Products manufactured or exported to Brazil are classified under the Mercosur Common Nomenclature (NCM) classifications. It is important to check the sub-classifications, as there is a wide variation of import tax rates. Companies called ‘despachantes’ provide a valuable service by doing this check. For more information, visit NCM.
Most duties are ad valorem, based on the GATT Valuation Code (approximately CIF value) (Source: Incoterms 2000).
The drawback regime is an incentive for exports introduced by the government. The requirement for requesting the incentive is that the finished product that has been manufactured in Brazil and then exported has used some parts and pieces that have been imported into Brazil. This presents opportunities for Australian exporters in all industries.
As tariffs and duty rates are constantly revised and are subject to change without notice, Austrade strongly recommends you confirm these prior to selling in Brazil. For more information, visit the Secretariat of the Federal Revenue of Brazil.
Marketing your products and services
Austrade strongly recommends that exporters obtain professional legal and accounting advice before conducting any business in Brazil. Austrade can provide referrals to service professionals.
In order to succeed in Brazil a sound business plan, a longer-term strategy and some degree of local presence is required. Important points to address include:
- Local business presence – agent, representative office or joint venture partner:
- For most exporters it is necessary to establish a local presence through an agent/distributor, representative office or joint venture partnership. To maintain business contacts or where regular sales or service follow-up is required, it is critical to be on the ground.
- Brazil has a large choice of reputable sales agents, which are a popular way forward for new exporters looking to develop a market presence, particularly for smaller companies. The challenge is to find an agent with the right contacts and experience for your product.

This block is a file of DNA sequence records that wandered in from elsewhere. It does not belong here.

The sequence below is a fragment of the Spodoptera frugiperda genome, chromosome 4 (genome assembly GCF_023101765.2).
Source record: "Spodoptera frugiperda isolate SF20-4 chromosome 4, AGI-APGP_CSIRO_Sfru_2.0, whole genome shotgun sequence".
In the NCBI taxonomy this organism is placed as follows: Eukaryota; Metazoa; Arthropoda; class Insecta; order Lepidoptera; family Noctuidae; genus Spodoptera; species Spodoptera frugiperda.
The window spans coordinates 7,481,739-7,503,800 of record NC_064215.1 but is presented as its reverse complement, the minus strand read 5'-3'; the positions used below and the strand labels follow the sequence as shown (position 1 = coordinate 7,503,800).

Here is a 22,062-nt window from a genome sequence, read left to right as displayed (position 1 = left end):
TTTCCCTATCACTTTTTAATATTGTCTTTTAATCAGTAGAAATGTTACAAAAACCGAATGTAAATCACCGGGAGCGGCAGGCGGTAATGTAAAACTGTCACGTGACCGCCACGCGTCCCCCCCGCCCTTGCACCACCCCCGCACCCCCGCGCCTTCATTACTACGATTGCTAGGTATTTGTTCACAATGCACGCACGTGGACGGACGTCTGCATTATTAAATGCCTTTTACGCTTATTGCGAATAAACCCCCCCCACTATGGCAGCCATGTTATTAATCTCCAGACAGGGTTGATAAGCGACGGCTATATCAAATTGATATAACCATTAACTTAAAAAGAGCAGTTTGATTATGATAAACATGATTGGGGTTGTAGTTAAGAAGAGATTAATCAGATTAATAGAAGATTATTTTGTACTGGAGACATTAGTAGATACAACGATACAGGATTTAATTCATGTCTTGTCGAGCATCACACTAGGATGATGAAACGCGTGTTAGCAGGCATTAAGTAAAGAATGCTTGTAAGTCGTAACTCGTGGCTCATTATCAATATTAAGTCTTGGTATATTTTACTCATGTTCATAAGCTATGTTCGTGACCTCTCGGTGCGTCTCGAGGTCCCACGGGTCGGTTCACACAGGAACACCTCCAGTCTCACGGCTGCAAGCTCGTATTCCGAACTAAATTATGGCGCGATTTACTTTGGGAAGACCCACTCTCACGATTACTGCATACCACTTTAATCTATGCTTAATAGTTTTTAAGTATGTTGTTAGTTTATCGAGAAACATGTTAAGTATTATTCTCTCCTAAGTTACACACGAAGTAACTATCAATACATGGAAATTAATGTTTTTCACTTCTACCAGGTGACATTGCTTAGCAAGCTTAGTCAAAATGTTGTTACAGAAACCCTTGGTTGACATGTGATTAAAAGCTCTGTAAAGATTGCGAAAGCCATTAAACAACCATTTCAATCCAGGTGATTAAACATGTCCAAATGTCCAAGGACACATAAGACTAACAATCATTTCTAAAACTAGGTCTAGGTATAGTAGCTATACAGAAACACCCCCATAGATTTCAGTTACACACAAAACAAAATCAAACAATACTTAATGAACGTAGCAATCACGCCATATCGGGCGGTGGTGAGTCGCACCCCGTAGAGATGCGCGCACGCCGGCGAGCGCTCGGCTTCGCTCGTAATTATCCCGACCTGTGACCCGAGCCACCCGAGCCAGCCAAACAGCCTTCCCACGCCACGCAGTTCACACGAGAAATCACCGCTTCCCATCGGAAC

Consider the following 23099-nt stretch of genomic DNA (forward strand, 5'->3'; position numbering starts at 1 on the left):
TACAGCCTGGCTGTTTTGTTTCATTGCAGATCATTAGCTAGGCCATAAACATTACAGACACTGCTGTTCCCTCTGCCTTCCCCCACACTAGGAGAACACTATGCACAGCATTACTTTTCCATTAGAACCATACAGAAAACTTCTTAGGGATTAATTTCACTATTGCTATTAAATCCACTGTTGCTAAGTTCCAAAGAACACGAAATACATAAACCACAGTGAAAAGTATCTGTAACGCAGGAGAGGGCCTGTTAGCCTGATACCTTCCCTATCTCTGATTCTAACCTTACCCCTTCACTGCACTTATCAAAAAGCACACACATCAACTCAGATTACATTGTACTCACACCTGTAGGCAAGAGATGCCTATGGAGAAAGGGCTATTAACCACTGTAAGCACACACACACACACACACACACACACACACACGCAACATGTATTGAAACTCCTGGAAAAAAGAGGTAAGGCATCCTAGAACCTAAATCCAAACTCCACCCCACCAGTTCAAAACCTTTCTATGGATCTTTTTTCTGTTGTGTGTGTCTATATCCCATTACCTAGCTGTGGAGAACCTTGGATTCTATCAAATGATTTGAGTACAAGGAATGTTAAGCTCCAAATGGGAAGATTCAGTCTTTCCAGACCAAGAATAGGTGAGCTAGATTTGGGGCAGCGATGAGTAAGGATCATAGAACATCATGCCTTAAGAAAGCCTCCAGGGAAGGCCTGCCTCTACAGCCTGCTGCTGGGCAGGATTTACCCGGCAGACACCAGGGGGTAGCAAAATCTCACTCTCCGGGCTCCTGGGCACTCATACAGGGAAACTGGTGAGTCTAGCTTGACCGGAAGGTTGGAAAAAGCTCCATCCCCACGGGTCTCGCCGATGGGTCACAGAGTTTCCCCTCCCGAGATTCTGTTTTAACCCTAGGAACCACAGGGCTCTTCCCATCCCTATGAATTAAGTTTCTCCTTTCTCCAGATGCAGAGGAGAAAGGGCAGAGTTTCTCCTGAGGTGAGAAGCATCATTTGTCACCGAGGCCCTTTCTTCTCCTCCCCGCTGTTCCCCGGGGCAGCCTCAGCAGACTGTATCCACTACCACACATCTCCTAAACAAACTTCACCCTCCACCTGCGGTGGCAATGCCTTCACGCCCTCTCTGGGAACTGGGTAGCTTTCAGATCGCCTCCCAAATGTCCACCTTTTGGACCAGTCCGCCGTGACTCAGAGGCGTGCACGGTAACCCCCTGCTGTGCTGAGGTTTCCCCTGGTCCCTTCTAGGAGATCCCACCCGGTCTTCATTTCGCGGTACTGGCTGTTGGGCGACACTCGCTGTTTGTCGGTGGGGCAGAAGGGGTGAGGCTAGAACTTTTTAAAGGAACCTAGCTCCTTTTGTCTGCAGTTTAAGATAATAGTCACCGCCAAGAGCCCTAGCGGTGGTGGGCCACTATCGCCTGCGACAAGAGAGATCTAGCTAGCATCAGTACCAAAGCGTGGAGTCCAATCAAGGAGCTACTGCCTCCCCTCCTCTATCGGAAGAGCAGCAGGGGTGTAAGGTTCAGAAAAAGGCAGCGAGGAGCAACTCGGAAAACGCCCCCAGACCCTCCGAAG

- A smaller number of exporters establish representative offices, due to the high costs involved, these companies usually have needs that cannot be met by agents or distributors. Such as businesses that need a high degree of control over their products and after-sales service or have commercially sensitive intellectual property.
- One option that is increasingly popular is the establishment of a joint-venture partnership with a local company. One attraction of this method is that costs and risk are shared by the partners, with the Brazilian partner bringing to the venture local market knowledge, know-how and business experience.
- Strategies to deal with administrative and legal requirements, including tariffs and taxes.
- The need to localise manufacture of the product at some stage.
- Understanding the structure of Brazilian mining companies and their procurement process.
- The need to develop relationships with procurement offices, as well as with operation teams at mine sites.
- Presenting a concrete value proposition which demonstrates the value add of your solution.
- Understanding that there is lots of bureaucracy involved on site visits, long driving distances from Belo Horizonte and Carajás and the roads aren’t very safe.
Consider participation at Exposibram, which the largest mining show in Brazil that showcases mining companies with global operations and major suppliers of products and services. Austrade manages the Australian National Pavilion, which is an opportunity to meet with Brazilian customers and other industry contacts, liaise with potential agents and distributors and investigate the competition.
Links and industry contacts
Government, business and trade resources
Ministry of Mines and Energy
Geology, Mineral and Mining Transformation Secretary
Brazilian Geological Survey
National Department of Minerals Production
Brazilian Mining Institute (IBRAM)
Brazilian Association of Mineral Exploration
Metallurgic and Materials Brazilian Association
National Syndicate of Iron Ore and Basic Metals Industry
Please note: This list of websites and resources is not definitive. Inclusion in this list does not imply endorsement by Austrade. The information provided is a guide only. The content is for information and carries no warranty; as such, the addressee must exercise their own discretion in its use. Australia’s anti-bribery laws apply overseas and Austrade will not provide business related services to any party who breaches the law and will report credible evidence of any breach. For further information, please see foreign bribery information and awareness pack.
The Australian Trade and Investment Commission – Austrade – contributes to Australia's economic prosperity by helping Australian businesses, education institutions, tourism operators, governments and citizens as they:
- develop international markets
- win productive foreign direct investment
- promote international education
- strengthen Australia's tourism industry
- seek consular and passport services.
Working in partnership with Australian state and territory governments, Austrade provides information and advice that can help Australian companies reduce the time, cost and risk of exporting. We also administer the Export Market Development Grant Scheme and offer a range of services to Australian exporters in growth and emerging markets.